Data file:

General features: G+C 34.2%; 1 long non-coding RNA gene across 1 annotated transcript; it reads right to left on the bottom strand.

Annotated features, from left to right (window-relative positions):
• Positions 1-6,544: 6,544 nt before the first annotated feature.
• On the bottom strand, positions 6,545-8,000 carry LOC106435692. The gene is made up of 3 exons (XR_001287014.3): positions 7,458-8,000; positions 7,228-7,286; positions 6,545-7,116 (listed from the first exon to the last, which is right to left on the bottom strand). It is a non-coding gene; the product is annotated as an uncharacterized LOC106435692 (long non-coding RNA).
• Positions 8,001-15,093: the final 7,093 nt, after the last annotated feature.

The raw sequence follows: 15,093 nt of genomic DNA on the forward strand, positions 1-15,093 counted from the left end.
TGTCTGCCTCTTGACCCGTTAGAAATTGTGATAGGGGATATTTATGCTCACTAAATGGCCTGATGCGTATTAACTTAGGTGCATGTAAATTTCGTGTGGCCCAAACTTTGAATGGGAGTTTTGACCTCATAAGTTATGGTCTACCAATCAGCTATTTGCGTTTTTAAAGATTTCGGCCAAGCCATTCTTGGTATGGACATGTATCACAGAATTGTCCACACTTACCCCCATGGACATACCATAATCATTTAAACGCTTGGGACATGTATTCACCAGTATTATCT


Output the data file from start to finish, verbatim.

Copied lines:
General features: G+C 34.2%; 1 long non-coding RNA gene across 1 annotated transcript; it reads right to left on the bottom strand.

Annotated features, from left to right (window-relative positions):
• Positions 1-6,544: 6,544 nt before the first annotated feature.
• On the bottom strand, positions 6,545-8,000 carry LOC106435692. The gene is made up of 3 exons (XR_001287014.3): positions 7,458-8,000; positions 7,228-7,286; positions 6,545-7,116 (listed from the first exon to the last, which is right to left on the bottom strand). It is a non-coding gene; the product is annotated as an uncharacterized LOC106435692 (long non-coding RNA).
• Positions 8,001-15,093: the final 7,093 nt, after the last annotated feature.

The raw sequence follows: 15,093 nt of genomic DNA on the forward strand, positions 1-15,093 counted from the left end.
TGTCTGCCTCTTGACCCGTTAGAAATTGTGATAGGGGATATTTATGCTCACTAAATGGCCTGATGCGTATTAACTTAGGTGCATGTAAATTTCGTGTGGCCCAAACTTTGAATGGGAGTTTTGACCTCATAAGTTATGGTCTACCAATCAGCTATTTGCGTTTTTAAAGATTTCGGCCAAGCCATTCTTGGTATGGACATGTATCACAGAATTGTCCACACTTACCCCCATGGACATACCATAATCATTTAAACGCTTGGGACATGTATTCACCAGTATTATCT